Last week, Israel’s central bank took a step away from the neoliberal policies that have governed the Israeli economy for four decades. The Bank of Israel announced on Thursday that it will subsidize banks that offer cheap loans to small businesses. Small businesses are struggling to access credit during the coronavirus crisis

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The BOI’s announcement marks a rare act of direct intervention in financial markets. The bank will offer funds at the negative rate of -0.1% to banks, on the basis of cheap credit offered to small businesses at the rate of prime, plus 1.3%.

Small- and medium-sized businesses in Israel have struggled to obtain credit during the coronavirus crisis.Banks are hesitant to lend to more vulnerable companies during a pandemic. Without access to loans, small businesses are struggling, making their hopes of securing credit in the future even dimmer. 

Channeling credit to the most stressed parts of the economy may seem like a reasonable policy decision during a crisis, but for the BOI it signals a considerable paradigm shift. Just a few months ago, no one in Israel would have dared imagine the central bank exerting such direct control over the economy.

Beyond the banker’s jargon, the significance of the BOI’s new policy challenges one of the most basic principles of neoliberal economics: that the central bank must use only interest rates, not direct intervention, to regulate the economy.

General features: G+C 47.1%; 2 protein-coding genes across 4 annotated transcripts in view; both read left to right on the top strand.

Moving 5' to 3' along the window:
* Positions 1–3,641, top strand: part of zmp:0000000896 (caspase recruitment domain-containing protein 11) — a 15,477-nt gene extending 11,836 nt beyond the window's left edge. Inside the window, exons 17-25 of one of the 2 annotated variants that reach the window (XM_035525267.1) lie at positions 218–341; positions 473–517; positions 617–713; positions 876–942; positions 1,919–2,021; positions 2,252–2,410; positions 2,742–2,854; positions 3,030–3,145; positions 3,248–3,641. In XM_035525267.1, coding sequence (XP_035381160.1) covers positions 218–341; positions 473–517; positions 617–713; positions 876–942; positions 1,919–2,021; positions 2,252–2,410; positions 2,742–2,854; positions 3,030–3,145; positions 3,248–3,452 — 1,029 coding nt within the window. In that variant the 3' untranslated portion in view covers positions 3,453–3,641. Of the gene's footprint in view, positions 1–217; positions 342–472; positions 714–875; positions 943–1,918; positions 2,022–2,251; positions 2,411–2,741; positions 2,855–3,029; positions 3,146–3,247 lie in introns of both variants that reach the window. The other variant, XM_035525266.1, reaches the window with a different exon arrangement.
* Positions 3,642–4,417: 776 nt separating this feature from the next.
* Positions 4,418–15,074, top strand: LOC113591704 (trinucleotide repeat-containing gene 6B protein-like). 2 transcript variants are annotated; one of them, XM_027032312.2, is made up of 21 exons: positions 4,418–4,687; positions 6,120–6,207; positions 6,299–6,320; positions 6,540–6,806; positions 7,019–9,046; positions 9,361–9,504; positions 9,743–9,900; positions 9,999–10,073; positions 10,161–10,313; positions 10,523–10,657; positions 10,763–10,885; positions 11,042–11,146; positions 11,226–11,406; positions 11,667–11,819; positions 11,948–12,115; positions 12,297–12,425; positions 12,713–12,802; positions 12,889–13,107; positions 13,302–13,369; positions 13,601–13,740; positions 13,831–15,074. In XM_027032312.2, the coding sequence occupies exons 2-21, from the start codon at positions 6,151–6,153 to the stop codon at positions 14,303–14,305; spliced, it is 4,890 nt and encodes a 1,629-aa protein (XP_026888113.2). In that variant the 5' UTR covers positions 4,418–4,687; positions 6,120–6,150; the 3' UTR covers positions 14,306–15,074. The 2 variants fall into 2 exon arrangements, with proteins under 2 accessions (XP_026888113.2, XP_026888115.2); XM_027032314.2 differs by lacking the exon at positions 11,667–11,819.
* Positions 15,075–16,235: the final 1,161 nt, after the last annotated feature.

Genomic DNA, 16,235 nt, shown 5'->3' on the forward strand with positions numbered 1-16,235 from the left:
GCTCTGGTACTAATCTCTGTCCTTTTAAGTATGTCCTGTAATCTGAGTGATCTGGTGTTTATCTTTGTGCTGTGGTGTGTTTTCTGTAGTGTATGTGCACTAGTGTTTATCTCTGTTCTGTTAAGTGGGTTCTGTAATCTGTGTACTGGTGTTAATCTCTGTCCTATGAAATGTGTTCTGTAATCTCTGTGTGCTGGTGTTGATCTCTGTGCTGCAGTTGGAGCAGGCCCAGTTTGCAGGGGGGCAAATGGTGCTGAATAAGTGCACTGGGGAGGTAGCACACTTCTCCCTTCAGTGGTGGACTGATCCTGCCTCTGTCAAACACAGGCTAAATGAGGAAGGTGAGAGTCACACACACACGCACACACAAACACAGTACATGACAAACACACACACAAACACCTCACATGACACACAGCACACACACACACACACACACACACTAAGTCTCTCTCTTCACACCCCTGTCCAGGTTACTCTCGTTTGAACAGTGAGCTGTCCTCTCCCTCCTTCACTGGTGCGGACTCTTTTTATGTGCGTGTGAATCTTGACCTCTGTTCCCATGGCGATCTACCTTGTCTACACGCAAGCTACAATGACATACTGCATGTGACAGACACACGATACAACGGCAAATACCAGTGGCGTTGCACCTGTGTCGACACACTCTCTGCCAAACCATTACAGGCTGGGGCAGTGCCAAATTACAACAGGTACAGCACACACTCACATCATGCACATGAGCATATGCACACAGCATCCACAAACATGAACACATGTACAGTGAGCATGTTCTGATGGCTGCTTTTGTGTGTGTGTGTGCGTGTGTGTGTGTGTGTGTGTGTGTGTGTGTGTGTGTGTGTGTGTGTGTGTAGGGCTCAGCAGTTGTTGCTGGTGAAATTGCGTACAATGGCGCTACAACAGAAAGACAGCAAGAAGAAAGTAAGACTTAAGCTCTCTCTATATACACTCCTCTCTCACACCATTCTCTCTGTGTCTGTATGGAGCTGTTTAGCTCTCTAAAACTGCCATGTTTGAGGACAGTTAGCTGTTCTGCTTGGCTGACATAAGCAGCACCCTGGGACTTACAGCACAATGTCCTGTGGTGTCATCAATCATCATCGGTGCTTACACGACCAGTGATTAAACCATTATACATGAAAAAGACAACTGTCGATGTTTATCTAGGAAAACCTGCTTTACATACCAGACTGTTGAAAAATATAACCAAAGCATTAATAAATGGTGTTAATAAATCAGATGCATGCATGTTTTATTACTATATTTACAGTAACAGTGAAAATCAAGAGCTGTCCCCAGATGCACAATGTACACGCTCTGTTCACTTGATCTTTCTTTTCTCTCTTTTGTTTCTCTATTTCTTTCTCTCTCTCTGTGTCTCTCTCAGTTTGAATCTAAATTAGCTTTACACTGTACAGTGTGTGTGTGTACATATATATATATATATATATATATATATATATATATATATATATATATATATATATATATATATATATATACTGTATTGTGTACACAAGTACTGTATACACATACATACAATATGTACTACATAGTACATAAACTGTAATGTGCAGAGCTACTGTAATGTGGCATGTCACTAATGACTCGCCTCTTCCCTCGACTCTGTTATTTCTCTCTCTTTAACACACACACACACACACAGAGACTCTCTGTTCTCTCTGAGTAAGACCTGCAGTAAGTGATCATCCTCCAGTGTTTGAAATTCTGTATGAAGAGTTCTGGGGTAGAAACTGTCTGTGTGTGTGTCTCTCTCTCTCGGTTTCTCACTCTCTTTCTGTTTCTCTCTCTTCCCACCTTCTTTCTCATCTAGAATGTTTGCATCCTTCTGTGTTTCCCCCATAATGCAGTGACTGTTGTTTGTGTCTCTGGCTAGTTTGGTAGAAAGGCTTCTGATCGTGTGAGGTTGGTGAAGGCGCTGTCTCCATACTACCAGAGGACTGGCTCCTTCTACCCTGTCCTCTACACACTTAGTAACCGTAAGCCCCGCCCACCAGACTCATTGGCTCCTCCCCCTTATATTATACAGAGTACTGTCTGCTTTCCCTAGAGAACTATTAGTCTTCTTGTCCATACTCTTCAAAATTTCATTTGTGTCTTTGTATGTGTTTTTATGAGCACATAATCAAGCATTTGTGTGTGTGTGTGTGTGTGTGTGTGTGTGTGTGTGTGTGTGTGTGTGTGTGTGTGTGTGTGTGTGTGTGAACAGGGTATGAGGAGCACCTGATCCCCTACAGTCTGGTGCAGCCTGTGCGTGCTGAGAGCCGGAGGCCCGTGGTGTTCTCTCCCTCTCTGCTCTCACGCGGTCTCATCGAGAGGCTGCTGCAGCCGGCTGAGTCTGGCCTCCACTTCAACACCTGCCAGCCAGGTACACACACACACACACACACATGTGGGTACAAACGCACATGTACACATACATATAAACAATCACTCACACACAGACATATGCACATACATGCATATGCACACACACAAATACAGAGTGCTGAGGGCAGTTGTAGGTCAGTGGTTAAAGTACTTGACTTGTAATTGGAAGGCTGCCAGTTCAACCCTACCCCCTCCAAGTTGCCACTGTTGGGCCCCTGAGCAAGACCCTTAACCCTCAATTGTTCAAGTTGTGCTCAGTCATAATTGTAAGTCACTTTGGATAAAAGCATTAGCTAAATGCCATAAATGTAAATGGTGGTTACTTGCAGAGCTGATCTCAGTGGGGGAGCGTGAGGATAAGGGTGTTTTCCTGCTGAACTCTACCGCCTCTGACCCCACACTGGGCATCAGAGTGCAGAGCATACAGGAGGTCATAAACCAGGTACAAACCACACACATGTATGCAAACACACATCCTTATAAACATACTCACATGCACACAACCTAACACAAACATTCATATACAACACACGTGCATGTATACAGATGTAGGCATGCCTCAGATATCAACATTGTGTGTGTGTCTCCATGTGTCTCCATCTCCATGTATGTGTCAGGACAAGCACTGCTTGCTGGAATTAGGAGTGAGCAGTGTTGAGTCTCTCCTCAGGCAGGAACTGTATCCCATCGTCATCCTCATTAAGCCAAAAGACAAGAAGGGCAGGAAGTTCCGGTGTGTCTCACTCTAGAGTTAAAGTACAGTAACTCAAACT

The BOI’s announcement mirrors programs in other countries. The Bank of England has been running a similar program since 2014. The European Central Bank offers long-term loans to European banks, which are interest-free as long as the banks lend the money to real companies. The ECB made it even easier for small businesses to get those loans at the outset of the coronavirus pandemic.

Going beyond interest rates

According to conservative economics, things aren’t supposed to work this way. Since the 1980s, neoliberal economists have insisted that central banks’ only job is to regulate the money supply to keep inflation low. Central banks were supposed to raise or lower the interest rates to either incentivize or deter banks from lending money.

Neoliberal economists see direct management of the financial markets as a thing of the past, a relic of the Keynesian era. According to neoliberal theory, banks must be free to make decisions based solely on profitability. When governments regulate markets directly, neoliberal economists say they are distorting prices and interfering with the smooth functioning of the market.

Neoliberal policies began to change slightly following the 2008 financial crisis. The Federal Reserve System in the United States, the Bank of England, and the European Central Bank found they could not rely solely on interest rate cuts, so they began using what were euphemistically known as “unconventional tools.” One of those tools was the kind of program that the BOI is now trying: paying banks to ensure that cheap credit reaches those parts of the economy that need it most. Since Israel avoided the worst impacts of the 2008 crisis, the conservative mindset has persisted – until now.

The BOI is offering cheap credit, but the loans will still have to be repaid. Some small businesses may be reluctant to increase their debt load in a time of such deep uncertainty. Still, the new policy may mark a paradigm shift. Increased market intervention may lay the groundwork for what the Israeli economy really needs: more far-reaching  fiscal stimulus.